Just like we compressed our spe object into sce_layer by pseudo-bulking 5, we can do the same for other single nucleus or single cell RNA sequencing datasets (snRNA-seq, scRNA-seq) and then compute enrichment t-statistics (one group vs the rest; could be one cell type vs the rest or one cluster of cells vs the rest). In our analysis (Maynard, Collado-Torres, Weber et al., 2021), we did this for several datasets including one of our LIBD Human DLPFC snRNA-seq data generated by Matthew N Tran et al 6. In spatialLIBD (Pardo, Spangler, Weber et al., 2022) we include a small set of these statistics for the 31 cell clusters identified by Matthew N Tran et al.

## Explore the enrichment t-statistics derived from Tran et al's snRNA-seq
## DLPFC data
dim(tstats_Human_DLPFC_snRNAseq_Nguyen_topLayer)
#> [1] 692  31
tstats_Human_DLPFC_snRNAseq_Nguyen_topLayer[seq_len(3), seq_len(6)]
#>                      2 (1)       4 (1)      6 (1)      8 (1)     10 (1)
#> ENSG00000104419 -0.6720726  0.30024609  0.5854130  0.1358497  0.3981996
#> ENSG00000184007  0.2535838 -0.28998049 -1.8106052 -0.2096309 -0.4521719
#> ENSG00000240583 -0.2015831 -0.04053423 -0.5120807  0.1688405 -0.3969257
#>                     12 (1)
#> ENSG00000104419 -0.9731938
#> ENSG00000184007 -0.1840286
#> ENSG00000240583 -0.2086954

The function layer_stat_cor() will take as input one such matrix of statistics and correlate them against our layer enrichment results (or other model types) using the subset of Ensembl gene IDs that are observed in both tables.

## Compute the correlation matrix of enrichment t-statistics between our data
## and Tran et al's snRNA-seq data
cor_stats_layer <- layer_stat_cor(
    tstats_Human_DLPFC_snRNAseq_Nguyen_topLayer,
    modeling_results,
    "enrichment"
)

## Explore the correlation matrix
head(cor_stats_layer[, seq_len(3)])
#>               WM       Layer6     Layer5
#> 22 (3) 0.6824669 -0.009192291 -0.1934265
#> 3 (3)  0.7154122 -0.070042729 -0.2290574
#> 23 (3) 0.6637885 -0.031467704 -0.2018306
#> 17 (3) 0.6364983 -0.094216046 -0.2026147
#> 21 (3) 0.6281443 -0.050336358 -0.1988774
#> 7 (4)  0.1850724 -0.197283175 -0.2716890

Once we have computed this correlation matrix, we can then visualize it using layer_stat_cor_plot() as shown below.

## Visualize the correlation matrix
layer_stat_cor_plot(cor_stats_layer, max = max(cor_stats_layer))

In order to fully interpret the resulting heatmap you need to know what each of the cell clusters labels mean. In this case, the syntax is xx (Y) where xx is the cluster number and Y is:

  1. Excit: excitatory neurons.
  2. Inhib: inhibitory neurons.
  3. Oligo: oligodendrocytes.
  4. Astro: astrocytes.
  5. OPC: oligodendrocyte progenitor cells.
  6. Drop: an ambiguous cluster of cells that potentially should be dropped.

You can find the version with the full names here if you are interested in it.

The shiny application provided by spatialLIBD (Pardo, Spangler, Weber et al., 2022) allows users to upload CSV file with these t-statistics, view the correlation heatmaps, download them, and download the correlation matrix. An example CSV file is provided here.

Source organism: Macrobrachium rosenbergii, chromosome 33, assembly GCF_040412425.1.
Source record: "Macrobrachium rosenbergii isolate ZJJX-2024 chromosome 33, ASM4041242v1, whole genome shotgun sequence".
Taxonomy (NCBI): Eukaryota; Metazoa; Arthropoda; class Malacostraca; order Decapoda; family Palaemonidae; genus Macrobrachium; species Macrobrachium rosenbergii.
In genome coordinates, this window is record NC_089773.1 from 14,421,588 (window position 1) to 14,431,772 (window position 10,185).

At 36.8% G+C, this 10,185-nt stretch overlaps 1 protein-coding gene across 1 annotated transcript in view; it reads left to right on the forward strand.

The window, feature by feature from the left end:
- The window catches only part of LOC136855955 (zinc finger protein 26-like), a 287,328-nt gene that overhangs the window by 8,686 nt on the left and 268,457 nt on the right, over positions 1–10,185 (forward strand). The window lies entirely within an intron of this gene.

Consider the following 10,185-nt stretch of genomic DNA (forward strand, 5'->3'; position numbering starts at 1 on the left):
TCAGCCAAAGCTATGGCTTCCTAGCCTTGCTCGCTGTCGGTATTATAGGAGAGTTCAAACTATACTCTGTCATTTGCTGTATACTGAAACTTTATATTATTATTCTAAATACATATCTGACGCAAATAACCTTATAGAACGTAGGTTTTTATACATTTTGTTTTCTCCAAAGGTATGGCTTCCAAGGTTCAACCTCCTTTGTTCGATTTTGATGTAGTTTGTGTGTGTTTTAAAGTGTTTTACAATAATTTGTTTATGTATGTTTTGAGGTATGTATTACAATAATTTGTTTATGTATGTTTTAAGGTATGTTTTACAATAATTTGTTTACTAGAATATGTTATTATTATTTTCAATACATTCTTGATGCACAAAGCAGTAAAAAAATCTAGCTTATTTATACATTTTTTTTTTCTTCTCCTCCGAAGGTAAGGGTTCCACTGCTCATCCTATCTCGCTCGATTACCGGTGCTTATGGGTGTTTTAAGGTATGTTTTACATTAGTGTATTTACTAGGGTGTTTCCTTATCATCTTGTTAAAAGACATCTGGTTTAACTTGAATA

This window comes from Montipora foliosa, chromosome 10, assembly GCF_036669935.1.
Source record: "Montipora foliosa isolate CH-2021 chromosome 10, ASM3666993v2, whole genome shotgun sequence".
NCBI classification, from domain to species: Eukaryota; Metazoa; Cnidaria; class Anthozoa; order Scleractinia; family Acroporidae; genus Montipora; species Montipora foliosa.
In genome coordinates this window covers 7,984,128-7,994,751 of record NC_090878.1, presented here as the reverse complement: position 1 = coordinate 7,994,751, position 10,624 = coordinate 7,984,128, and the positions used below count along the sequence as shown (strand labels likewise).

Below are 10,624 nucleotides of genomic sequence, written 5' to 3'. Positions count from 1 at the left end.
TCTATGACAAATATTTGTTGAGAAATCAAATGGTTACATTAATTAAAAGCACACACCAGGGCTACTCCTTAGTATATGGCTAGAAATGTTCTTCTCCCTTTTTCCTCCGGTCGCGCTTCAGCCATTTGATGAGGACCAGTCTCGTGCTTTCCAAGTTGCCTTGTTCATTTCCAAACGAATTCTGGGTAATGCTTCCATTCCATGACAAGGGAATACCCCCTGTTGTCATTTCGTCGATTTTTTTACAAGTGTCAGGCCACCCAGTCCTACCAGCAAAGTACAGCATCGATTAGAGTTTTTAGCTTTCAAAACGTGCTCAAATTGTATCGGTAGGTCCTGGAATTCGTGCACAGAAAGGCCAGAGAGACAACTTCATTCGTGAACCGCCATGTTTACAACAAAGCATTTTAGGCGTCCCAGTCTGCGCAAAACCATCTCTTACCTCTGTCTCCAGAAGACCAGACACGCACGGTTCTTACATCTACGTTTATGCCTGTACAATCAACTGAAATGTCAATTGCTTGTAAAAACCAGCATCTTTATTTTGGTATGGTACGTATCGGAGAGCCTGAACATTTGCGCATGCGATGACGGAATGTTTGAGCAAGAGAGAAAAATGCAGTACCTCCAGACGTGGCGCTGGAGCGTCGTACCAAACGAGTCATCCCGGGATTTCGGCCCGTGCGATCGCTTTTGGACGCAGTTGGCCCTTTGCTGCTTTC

Gene set enrichment

Many researchers have identified lists of genes that increase the risk of a given disorder or disease, are differentially expressed in a given experiment or set of conditions, have been described in a several research papers, among other collections. We can ask for any of our modeling results whether a list of genes is enriched among our significant results.

For illustration purposes, we included in spatialLIBD (Pardo, Spangler, Weber et al., 2022) a set of genes from the Simons Foundation Autism Research Initiative SFARI. In our analysis (Maynard, Collado-Torres, Weber et al., 2021) we used more gene lists. Below, we read in the data and create a list() object with the Ensembl gene IDs that SFARI has provided that are related to autism.

## Read in the SFARI gene sets included in the package
asd_sfari <- utils::read.csv(
    system.file(
        "extdata",
        "SFARI-Gene_genes_01-03-2020release_02-04-2020export.csv",
        package = "spatialLIBD"
    ),
    as.is = TRUE
)

## Format them appropriately
asd_sfari_geneList <- list(
    Gene_SFARI_all = asd_sfari$ensembl.id,
    Gene_SFARI_high = asd_sfari$ensembl.id[asd_sfari$gene.score < 3],
    Gene_SFARI_syndromic = asd_sfari$ensembl.id[asd_sfari$syndromic == 1]
)

After reading the list of genes, we can then compute the enrichment odds ratios and p-values for a given FDR threshold in our statistics.

## Compute the gene set enrichment results
asd_sfari_enrichment <- gene_set_enrichment(
    gene_list = asd_sfari_geneList,
    modeling_results = modeling_results,
    model_type = "enrichment"
)

## Explore the results
head(asd_sfari_enrichment)
#>          OR       Pval   test NumSig SetSize                   ID model_type
#> 1 1.2659915 0.00318733     WM    231     869       Gene_SFARI_all enrichment
#> 2 1.1819109 0.17753833     WM     90     355      Gene_SFARI_high enrichment
#> 3 1.2333378 0.31971056     WM     31     118 Gene_SFARI_syndromic enrichment